By: Tertia Jacobs, Investec Treasury Economist
Step in the right direction, but not out of the woods yet
Finance Minister Tito Mboweni’s Budget has been well received by investors and analysts but has angered trade unions. Continuing his precarious balancing act, Minister Mboweni announced some tough measures, while offering some relief to taxpayers.
South Africa’s fiscal position has gradually deteriorated during the past decade, and concerns have naturally been rising especially given the rapid increase in public sector debt levels over the past two years. South Africa’s government debt, as a percentage of GDP, has increased by 30.2% to more than 60% over the past 10 years. Worryingly though is that this acceleration is more rapid than the average increase (of 15%) in emerging market debt over the same period. Only countries such as Zambia, Ukraine, Croatia and Argentina have debt levels accelerated at a faster pace. So, what’s in store in the financial future?
- Containing the public sector wage bill much needed
The past five years have seen a persistent increase in personal income taxes, including a one percentage point increase in the VAT rate, to maintain a path of fiscal consolidation. Expenditure, however, continued to increase owing to the large public sector wage bill and financial assistance to struggling State Owned Enterprises (SOEs). The high tax burden on individuals, combined with low consumer confidence, an increase in unemployment and emigration, has seen a change in fiscal strategy from hiking taxes to contain the wage bill to prevent the budget deficit from rising.
While the Budget incorporated a moderation of the increase in the public sector wage bill, negotiations are still in order.
- More bailouts for SOEs but its not a strategy
Continued hefty financial assistance to SOEs is not sustainable and has been a key reason for the elevation in SA’s government borrowing trajectory. Says Tertia Jacobs, Investec Treasury Economist: “Over the past 12 years, government has allocated R162bn to SOEs, of which Eskom accounted for 62%. The seven largest SOEs’ total debt amounts to R759.9bn, of which 62% is guaranteed by government. Debt repayments over the next three years are estimated to be R178.1bn, of which R103.5bn is held by Eskom, while South African Airways (SAA) is to receive R16.4bn from government to repay guaranteed debt of R17.3bn and cover interest payments. Government guarantees on SOE debt are a further negative for SA’s credit ratings assessment and while it anticipates additional funding will be required to cover restructuring costs, it is clear that this kind of support cannot continue indefinitely.”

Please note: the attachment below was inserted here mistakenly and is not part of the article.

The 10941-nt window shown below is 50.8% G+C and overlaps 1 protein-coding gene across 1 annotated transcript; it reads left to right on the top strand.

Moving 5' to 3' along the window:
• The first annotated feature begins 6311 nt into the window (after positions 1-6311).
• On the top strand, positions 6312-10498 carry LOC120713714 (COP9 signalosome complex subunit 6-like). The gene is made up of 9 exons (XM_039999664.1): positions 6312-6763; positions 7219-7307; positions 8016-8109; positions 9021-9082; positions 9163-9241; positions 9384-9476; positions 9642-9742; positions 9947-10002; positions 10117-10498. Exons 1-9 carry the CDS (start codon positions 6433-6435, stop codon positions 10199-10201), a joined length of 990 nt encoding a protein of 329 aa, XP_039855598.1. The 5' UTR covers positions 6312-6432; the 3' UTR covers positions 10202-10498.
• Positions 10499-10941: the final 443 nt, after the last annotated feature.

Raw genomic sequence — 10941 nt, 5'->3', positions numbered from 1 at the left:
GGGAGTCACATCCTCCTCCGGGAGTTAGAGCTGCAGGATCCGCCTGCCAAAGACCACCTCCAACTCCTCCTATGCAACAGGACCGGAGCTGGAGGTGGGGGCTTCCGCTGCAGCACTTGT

- A sigh of relief – no tax hikes
The government is between a rock and a hard place. Top rate taxpayers are already close to the edge and there were concerns that they would be pushed over by further increases. While a VAT increase would have been both politically and economically unpalatable there was much speculation if we would witness another increase.
South African breathed a sigh of release around the decision to refrain from raising taxes – one ascribed to the weak economy, which would render more tax increases ineffective. Consideration has been given to the fact that the shortfall in revenues have exceeded the amount by which taxes have increased. The slower growth rate in private sector wages and a stagnation in consumption and business profitability have resulted in significant downward revisions in personal income tax, corporate income tax and VAT receipts over the past five years.
Hiking taxes, instead of cutting expenditure would negatively impact consumers and corporates facing these consumers (retailers), risking higher unemployment. The net effect would have been a further dwindling in real disposable (after tax) income growth, which has been a key driver for the slowdown in economic growth in South Africa. Higher indirect taxes, such as Eskom’s proposed 16% tariff increase would also erode households’ expenditure growth.
The modest tax proposals of the Budget are therefore positive and include personal income tax relief through inflation adjustments in all brackets, along with inflation-adjusted increases in the fuel and Road Accident Fund (RAF) levies. The revitalisation of SARS is expected to contribute to increased tax revenue over the medium term. Minister Mboweni also announced that he anticipates a decrease in corporate taxes in the near future. South Africa’s corporate income tax rate has remained unchanged at 28% for over a decade – way above that of the United States and the United Kingdom, and emerging markets such as India.
“The Budget does not offer enough to see SA’s credit rating outlook return to stable, but we believe Moody’s downgrade as early as March 2020 can be avoided. The rand strengthened and markets favoured the outcome of the Budget somewhat, and while the focus remains on government’s ability to implement reforms and “crowd in” the private sector, we are definitely making strides in the right direction, but definitely not out of the woods yet,” concludes Jacobs.
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